Resource Centre > Glossary > Judicial Cooperation in Civil and Commercial Matters


Relatively new EU policy officially linked to the free movement of persons (one of the four fundamental building blocks of the Internal Market).


It is contained in Title IV of the EC Treaty: ‘Visas, Asylum, Immigration and Other Policies Related to Free Movement of Persons’ (Articles 61-69 of the EC Treaty). It is coordinated by the Commission’s DG Justice. The DG is in charge of immigration, asylum, police cooperation, terrorism and organized crime, criminal and civil justice.

Following the Treaty of Amsterdam, a new objective for the European Union was to establish progressively “the area of Freedom, Security and Justice”. The Tampere Summit in 1999 adopted the programme for developing a “genuine area of justice, where people can approach courts and authorities in any Member State as easily as in their own”. The principle of mutual recognition was to be the cornerstone of judicial cooperation. The Justice and Home Affairs Council adopted the "Programme of measures for implementation of the principle of mutual recognition of decisions in civil and commercial matters" in 2000 (OJ C 12, 15.01.2001). On the request of the European Council, the European Commission established a Scoreboard in order to review the progress of the policy every six months. The Scoreboard includes legislative and other instruments adopted in the area of Freedom, Security and Justice. The final Scoreboard was adopted in 2004, setting out the achievements and failures in the implementation of the Tampere programme.

So far only the groundwork for mutual recognition of judgements and judicial decisions has been established. The Assessment of the Tampere Programme of 2004 heralds the need for the “European judicial area respecting the legal traditions and systems of the Member States,” and emphasises the need for mutual recognition (mutual recognition requires a “common basis of shared principles and minimum standards”).

The Action Programme adopted in The Hague in 2005 (‘the Hague Programme’), calls for the establishment of the European Area for Justice, where borders between states no longer constitute barriers to settlement of civil matters, to bringing court proceedings, or to enforcing decisions. The Hague Programme invited the Commission to adopt a detailed Action Plan, which was indeed done in 2005. Following these documents, the Commission produced further Scoreboards – every year since 2006. According to the 18-month Programme of the Council prepared by the French, Swedish and Czech Presidencies (2008), the Presidencies were to focus on designing a multi-annual programme of action for 2010 – 2014. The programme is to be based on the work of two high-level advisory groups on the future of home affairs and justice policies. The programme will be presented by the Commission in 2009.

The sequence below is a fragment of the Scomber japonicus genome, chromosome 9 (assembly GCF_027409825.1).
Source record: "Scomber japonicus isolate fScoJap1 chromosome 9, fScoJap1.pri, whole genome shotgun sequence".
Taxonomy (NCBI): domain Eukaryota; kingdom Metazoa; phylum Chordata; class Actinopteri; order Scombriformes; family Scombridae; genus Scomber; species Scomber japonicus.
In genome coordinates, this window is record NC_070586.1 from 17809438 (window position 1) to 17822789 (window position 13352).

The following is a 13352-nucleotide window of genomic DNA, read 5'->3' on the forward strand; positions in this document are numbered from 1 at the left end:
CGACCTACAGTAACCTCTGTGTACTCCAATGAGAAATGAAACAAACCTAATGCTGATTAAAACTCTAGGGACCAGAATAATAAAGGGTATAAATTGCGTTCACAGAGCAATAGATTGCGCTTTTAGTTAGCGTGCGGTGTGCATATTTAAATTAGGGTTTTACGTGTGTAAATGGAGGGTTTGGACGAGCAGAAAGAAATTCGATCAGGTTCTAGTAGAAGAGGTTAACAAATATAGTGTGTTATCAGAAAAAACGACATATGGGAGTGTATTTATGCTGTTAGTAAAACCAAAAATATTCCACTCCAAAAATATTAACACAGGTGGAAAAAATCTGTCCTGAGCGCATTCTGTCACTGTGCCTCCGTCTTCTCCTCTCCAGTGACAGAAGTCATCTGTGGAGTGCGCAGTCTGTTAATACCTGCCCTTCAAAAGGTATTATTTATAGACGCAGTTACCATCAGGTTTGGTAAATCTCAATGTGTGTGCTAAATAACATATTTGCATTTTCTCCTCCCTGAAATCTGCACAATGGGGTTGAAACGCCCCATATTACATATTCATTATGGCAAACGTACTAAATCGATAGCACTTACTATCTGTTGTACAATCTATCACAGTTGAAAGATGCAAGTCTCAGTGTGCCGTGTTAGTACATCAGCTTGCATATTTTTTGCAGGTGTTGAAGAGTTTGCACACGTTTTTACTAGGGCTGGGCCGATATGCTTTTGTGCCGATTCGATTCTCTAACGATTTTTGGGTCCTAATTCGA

The public consultation on the future priorities has now been concluded (‘Freedom, Security and Justice: what will be the future?’ Consultation on priorities for the next five years (2010 – 2014)), and the results of the consultation are to be published shortly.

The new programme of action – the Stockholm programme – will be adopted in December 2009.

On 10 June 2009 the Commission adopted the Communication on the plan of action for the next five years. The Commission emphasised the priorities in the area of Freedom, Security and Justice:

  • Promoting citizens' rights;
  • Making life easier - a Europe of Justice;
  • Protecting citizens - a Europe that protects;
  • Promoting a more integrated society for citizens.

In the area of civil justice, the Commission put forward the following proposals:

  • Completely abolishing exequatur for enforcement of court decisions;
  • Improving the evaluation of European judicial policies, and supporting Member States' efforts to improve the functioning of their judicial systems.


Legislation in the area of judicial cooperation is based on Article 65 of the EC Treaty, which enables the use of co-decision procedure in adopting measures in the area of judicial cooperation in civil and commercial matters having cross-border implications so far as it is necessary for the proper functioning of the internal market.

For examples of legislative measures adopted within the policy of judicial cooperation in civil and commercial matters: see our Legislation Section.